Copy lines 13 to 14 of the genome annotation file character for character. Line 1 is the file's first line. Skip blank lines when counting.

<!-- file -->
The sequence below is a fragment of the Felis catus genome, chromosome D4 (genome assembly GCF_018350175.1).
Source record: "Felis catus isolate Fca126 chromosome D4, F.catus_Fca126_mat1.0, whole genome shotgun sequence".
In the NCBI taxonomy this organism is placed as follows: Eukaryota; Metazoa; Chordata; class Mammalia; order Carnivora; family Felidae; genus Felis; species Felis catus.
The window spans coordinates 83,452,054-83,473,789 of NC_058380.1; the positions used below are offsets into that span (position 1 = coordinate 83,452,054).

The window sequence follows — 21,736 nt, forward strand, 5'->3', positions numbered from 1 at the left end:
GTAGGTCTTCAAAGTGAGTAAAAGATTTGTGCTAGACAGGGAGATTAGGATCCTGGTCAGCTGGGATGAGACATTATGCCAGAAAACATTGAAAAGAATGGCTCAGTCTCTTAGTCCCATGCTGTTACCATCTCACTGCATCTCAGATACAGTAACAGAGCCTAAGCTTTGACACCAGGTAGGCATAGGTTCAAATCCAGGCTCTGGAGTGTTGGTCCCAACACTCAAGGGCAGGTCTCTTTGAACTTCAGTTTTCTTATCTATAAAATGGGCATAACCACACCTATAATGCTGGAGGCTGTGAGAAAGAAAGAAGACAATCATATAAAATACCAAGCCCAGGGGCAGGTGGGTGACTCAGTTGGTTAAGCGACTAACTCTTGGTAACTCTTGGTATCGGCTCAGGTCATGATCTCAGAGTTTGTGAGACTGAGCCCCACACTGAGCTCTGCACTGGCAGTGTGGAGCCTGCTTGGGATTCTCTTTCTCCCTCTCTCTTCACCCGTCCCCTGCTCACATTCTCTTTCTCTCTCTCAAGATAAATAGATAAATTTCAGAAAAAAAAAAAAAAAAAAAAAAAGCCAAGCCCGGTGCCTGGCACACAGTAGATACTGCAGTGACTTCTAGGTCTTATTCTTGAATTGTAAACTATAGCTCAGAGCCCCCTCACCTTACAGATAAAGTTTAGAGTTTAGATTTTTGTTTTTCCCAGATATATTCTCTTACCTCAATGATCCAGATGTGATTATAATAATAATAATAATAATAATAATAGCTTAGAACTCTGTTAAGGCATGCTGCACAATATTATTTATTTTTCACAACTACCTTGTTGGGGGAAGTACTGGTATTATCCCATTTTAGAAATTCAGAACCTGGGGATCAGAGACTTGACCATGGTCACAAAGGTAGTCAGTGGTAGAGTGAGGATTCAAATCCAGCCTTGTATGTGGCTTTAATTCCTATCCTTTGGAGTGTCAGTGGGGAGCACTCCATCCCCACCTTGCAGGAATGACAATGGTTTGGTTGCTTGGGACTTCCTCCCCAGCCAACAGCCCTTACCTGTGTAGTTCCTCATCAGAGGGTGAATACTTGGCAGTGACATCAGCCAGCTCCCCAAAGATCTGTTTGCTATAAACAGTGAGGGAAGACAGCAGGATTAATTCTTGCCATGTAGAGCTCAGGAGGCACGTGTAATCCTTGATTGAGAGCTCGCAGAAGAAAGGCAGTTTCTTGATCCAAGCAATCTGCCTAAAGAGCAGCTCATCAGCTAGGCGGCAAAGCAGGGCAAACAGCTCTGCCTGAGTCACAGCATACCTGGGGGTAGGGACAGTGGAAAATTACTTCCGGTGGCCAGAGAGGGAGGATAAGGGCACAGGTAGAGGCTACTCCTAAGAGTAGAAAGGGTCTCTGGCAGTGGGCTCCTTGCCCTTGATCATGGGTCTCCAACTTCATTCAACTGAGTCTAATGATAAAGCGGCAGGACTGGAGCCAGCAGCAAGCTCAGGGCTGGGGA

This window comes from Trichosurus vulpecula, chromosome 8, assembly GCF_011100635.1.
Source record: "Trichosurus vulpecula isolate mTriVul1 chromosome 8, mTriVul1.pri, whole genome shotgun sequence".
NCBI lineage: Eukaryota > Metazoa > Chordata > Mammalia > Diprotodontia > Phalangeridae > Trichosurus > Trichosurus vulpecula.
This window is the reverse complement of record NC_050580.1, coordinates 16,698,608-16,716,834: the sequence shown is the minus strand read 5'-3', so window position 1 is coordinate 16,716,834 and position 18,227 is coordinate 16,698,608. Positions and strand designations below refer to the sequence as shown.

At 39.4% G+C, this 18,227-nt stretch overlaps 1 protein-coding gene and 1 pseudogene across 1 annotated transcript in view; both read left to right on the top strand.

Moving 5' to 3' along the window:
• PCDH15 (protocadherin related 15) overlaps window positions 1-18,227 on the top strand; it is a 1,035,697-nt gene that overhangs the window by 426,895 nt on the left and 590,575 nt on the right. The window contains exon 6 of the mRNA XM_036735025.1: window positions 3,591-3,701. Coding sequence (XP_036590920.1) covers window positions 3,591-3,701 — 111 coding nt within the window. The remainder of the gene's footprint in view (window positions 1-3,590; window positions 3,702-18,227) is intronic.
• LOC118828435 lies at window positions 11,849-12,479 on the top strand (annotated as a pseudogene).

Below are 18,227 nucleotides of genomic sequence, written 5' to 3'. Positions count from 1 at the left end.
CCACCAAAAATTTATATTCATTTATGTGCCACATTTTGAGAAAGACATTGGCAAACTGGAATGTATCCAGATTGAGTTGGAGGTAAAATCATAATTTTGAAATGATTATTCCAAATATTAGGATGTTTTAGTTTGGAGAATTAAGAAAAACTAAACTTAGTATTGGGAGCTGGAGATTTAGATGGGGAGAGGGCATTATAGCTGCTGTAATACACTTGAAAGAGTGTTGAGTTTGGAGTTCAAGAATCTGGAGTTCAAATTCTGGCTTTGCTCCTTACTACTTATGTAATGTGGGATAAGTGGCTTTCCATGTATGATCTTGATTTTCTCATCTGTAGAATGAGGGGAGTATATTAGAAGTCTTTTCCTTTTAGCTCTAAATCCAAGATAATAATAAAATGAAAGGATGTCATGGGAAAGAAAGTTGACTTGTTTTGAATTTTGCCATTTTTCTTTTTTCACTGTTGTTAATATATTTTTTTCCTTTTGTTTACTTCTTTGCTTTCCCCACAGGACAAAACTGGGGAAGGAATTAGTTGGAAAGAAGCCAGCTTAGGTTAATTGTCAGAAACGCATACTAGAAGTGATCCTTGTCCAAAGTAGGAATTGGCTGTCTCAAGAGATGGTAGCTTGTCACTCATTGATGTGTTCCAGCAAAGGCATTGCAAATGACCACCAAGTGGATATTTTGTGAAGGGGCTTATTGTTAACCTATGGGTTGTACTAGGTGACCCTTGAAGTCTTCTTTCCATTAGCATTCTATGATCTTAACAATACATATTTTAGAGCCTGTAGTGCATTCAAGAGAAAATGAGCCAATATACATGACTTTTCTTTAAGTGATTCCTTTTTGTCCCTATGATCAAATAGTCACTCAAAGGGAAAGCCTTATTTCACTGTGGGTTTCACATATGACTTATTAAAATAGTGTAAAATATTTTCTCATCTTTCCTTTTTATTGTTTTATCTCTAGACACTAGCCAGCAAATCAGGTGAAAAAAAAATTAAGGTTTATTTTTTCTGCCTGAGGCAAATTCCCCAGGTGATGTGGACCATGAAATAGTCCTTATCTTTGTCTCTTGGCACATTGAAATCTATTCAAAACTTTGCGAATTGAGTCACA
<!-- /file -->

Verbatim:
• PCDH15 (protocadherin related 15) overlaps window positions 1-18,227 on the top strand; it is a 1,035,697-nt gene that overhangs the window by 426,895 nt on the left and 590,575 nt on the right. The window contains exon 6 of the mRNA XM_036735025.1: window positions 3,591-3,701. Coding sequence (XP_036590920.1) covers window positions 3,591-3,701 — 111 coding nt within the window. The remainder of the gene's footprint in view (window positions 1-3,590; window positions 3,702-18,227) is intronic.
• LOC118828435 lies at window positions 11,849-12,479 on the top strand (annotated as a pseudogene).